A Golden Rectangle of Light and Sound

February 9, 2010

I usually get into town early enough to pick up my tickets  and slip down to the Heathman for a cocktail before the concert or the pre-performance lecture starts.  The bar is not much of a bar. It reminds me of a British Railways cafeteria in a large city terminus, built when marble was popular, but with a much better stocked bar. I try to sit against the window with my preferred mix;  a Manhattan Up.  From there I can watch the human and metal traffic on Broadway.

The rain held off and I drift up the fifty yards to the Schnitzer dry. My seat is way in the back, the very last row on the aisle. I have the whole row to myself. Perfect. I have the same feeling when the doors close on a flight and you realize you have the space you need to endure the flight. But in the Schnitzer I am not enduring anything. I am enjoying every minute. The bright golden rectangle of the stage glows ahead of me. The dark heads of the people in front of me are calm and still. The program begins.

I am not a big Wagner fan but Siegfrieds Idyll is an interesting challenge to me.  It is less strident than a lot of the composers work and so very complex that I cannot help but float along with the piece. I am really waiting for the next piece; the Prokoviev Violin Concerto. Karen Gomyo is the soloist. Watching her play this technically challenging work is somehow like watching someone disassemble and reassemble a musical Ferrari Testa Rossa in under half an hour and not have any screws left over. She got and deserved a standing ovation. The Orchestra has its own hard work to do and never faltered.

At the intermission my location at the back of the hall means I am first to the bar. The Bartender says, “My first intermission customer!” She does not think there is a discount for this distinction.  I take my drink to a corner and watch the people who are watching each other, and me.  The hall was by no means full and sadly the geezers outnumber the young by four to one.  I find myself in the majority.  Greying hair, bespectacled and concerned about parking and umbrellas.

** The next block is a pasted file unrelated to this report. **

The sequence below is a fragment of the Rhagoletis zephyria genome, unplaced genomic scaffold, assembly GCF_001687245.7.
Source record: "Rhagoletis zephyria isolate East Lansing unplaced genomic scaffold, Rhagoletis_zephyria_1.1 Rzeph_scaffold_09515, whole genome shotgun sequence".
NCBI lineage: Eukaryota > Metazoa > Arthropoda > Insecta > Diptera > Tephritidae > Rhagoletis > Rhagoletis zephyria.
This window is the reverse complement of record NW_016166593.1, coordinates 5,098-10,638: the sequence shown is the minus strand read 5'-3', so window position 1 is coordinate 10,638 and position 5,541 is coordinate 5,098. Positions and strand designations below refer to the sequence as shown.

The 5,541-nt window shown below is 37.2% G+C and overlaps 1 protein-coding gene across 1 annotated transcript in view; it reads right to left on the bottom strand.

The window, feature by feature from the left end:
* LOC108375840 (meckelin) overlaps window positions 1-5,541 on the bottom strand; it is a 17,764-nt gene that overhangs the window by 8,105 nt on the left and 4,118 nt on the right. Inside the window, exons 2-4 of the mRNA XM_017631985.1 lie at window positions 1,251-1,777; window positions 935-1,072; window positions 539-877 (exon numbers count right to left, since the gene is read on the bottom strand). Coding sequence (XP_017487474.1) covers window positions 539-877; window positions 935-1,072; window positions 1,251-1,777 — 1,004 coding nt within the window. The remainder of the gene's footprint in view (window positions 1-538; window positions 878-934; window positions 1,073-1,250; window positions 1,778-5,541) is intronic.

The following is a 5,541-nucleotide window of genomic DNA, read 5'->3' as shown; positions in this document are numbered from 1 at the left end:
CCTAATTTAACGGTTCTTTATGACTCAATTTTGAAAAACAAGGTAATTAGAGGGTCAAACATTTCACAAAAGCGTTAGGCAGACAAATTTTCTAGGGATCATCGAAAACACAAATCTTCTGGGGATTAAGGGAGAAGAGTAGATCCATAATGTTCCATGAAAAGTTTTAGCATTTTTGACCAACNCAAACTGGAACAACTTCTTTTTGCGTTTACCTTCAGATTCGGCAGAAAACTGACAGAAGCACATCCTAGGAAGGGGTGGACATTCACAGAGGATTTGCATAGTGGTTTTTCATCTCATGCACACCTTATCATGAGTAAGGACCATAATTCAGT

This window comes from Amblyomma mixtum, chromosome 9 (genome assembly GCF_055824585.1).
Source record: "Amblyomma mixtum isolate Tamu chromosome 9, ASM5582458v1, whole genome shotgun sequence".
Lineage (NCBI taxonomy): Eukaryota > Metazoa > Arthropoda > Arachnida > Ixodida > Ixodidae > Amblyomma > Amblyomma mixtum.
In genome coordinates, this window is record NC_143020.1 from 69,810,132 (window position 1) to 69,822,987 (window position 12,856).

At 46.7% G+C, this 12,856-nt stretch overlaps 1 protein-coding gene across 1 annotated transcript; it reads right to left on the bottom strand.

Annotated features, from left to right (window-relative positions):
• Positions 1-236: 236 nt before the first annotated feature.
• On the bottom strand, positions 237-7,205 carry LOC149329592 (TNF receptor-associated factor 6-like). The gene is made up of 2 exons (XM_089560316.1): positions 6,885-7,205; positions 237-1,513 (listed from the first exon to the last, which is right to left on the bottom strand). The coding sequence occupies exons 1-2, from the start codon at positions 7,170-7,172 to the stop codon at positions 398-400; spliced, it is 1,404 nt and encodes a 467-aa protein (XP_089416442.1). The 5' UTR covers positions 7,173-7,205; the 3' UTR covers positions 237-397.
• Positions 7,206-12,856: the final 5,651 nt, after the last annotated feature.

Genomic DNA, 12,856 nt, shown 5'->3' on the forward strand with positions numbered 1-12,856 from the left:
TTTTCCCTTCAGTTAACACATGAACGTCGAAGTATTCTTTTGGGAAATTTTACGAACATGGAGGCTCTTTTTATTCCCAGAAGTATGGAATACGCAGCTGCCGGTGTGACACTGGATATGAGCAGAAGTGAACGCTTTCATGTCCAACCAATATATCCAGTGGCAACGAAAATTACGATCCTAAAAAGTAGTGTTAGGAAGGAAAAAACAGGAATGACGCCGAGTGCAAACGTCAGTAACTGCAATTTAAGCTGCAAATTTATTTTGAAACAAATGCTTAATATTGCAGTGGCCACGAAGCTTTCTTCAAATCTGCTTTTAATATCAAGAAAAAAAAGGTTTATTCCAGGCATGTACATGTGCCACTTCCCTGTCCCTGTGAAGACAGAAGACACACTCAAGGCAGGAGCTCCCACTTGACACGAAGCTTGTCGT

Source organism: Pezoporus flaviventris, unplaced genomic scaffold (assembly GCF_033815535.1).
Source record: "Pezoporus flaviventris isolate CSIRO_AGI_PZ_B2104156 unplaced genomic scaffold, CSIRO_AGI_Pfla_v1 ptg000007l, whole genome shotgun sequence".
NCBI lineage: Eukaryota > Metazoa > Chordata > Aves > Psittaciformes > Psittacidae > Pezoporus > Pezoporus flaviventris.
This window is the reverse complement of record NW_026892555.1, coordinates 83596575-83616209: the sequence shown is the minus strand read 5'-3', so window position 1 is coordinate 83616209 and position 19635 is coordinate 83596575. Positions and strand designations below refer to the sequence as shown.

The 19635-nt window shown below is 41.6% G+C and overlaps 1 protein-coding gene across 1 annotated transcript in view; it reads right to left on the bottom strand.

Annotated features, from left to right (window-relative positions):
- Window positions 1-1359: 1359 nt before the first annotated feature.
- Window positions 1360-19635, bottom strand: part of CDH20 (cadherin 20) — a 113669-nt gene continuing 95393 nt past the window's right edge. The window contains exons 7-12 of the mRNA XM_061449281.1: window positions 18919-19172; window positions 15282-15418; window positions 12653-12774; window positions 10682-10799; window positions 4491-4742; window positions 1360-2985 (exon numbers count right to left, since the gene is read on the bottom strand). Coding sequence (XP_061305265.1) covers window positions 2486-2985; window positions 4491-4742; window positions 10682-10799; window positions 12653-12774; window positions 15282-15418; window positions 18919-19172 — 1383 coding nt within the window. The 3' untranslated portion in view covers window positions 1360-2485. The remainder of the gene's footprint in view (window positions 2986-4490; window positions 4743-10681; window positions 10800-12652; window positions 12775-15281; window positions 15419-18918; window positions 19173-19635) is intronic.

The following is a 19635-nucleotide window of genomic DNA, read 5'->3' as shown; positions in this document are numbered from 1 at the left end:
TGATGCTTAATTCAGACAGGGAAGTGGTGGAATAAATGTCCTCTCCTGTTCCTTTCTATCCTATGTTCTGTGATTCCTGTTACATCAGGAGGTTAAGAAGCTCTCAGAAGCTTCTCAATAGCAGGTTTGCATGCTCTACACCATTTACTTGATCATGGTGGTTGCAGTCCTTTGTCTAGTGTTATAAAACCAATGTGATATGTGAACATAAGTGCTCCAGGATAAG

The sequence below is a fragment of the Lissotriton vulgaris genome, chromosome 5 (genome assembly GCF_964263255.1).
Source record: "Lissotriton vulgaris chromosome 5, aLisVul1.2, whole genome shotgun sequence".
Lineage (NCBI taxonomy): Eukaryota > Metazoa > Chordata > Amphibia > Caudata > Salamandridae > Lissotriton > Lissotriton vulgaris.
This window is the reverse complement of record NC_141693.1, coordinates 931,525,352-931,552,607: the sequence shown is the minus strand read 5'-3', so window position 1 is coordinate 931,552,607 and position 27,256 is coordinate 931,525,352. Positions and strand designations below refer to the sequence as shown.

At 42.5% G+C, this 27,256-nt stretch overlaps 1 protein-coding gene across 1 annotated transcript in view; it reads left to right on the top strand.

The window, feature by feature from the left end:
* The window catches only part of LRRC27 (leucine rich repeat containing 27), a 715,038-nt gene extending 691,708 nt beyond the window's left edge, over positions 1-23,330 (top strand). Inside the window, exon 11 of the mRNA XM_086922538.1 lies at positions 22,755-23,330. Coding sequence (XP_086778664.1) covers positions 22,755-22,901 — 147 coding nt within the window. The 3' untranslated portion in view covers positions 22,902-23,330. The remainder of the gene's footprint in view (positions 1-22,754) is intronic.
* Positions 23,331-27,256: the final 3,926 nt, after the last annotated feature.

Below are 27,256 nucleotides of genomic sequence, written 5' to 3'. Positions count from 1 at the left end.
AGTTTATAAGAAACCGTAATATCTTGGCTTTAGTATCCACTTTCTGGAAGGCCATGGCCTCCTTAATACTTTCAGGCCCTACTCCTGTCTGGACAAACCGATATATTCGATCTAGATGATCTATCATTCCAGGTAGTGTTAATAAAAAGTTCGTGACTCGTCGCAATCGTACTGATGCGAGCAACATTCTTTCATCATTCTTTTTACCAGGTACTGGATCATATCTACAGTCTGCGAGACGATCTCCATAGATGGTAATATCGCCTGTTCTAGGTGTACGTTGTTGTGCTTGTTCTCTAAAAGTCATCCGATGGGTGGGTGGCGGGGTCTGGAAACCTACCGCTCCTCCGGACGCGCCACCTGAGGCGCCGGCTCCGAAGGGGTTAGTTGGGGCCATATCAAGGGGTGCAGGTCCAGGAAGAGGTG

The Sibelius Symphony Number 2 is as hard work for the Orchestra as the Prokoviev was for Ms Gomyo in the Sibelius.  I am drawn to the large amount of Pizzicato, and the way the Timpanist is constantly bending close to his skins to check the tuning. He does have a huge part in the work and is justified I suppose, but he appeared almost comical, bending and straightening, bending and straightening. But I am not laughing, I am admiring his minute attention to detail, his professionalism.

And it is a delight to sit there in my isolated inexpensive ($32) seat and let the sound wash over me before it hits the back wall. The golden rectangle of light of the stage now a furious source of intelligible energy as the players move toward the climax of the piece.

Leaving the Schnitzer, going into the wet chill of Oregon February air is pleasant with the power of all the music inside me. In April Itzhak Perlman, Pinkas Zucherman and Midori will be in town. I would forgo my cocktail to buy a ticket that I know will be more than $32 and sit in row that is full to hear anyone one of these string gods.


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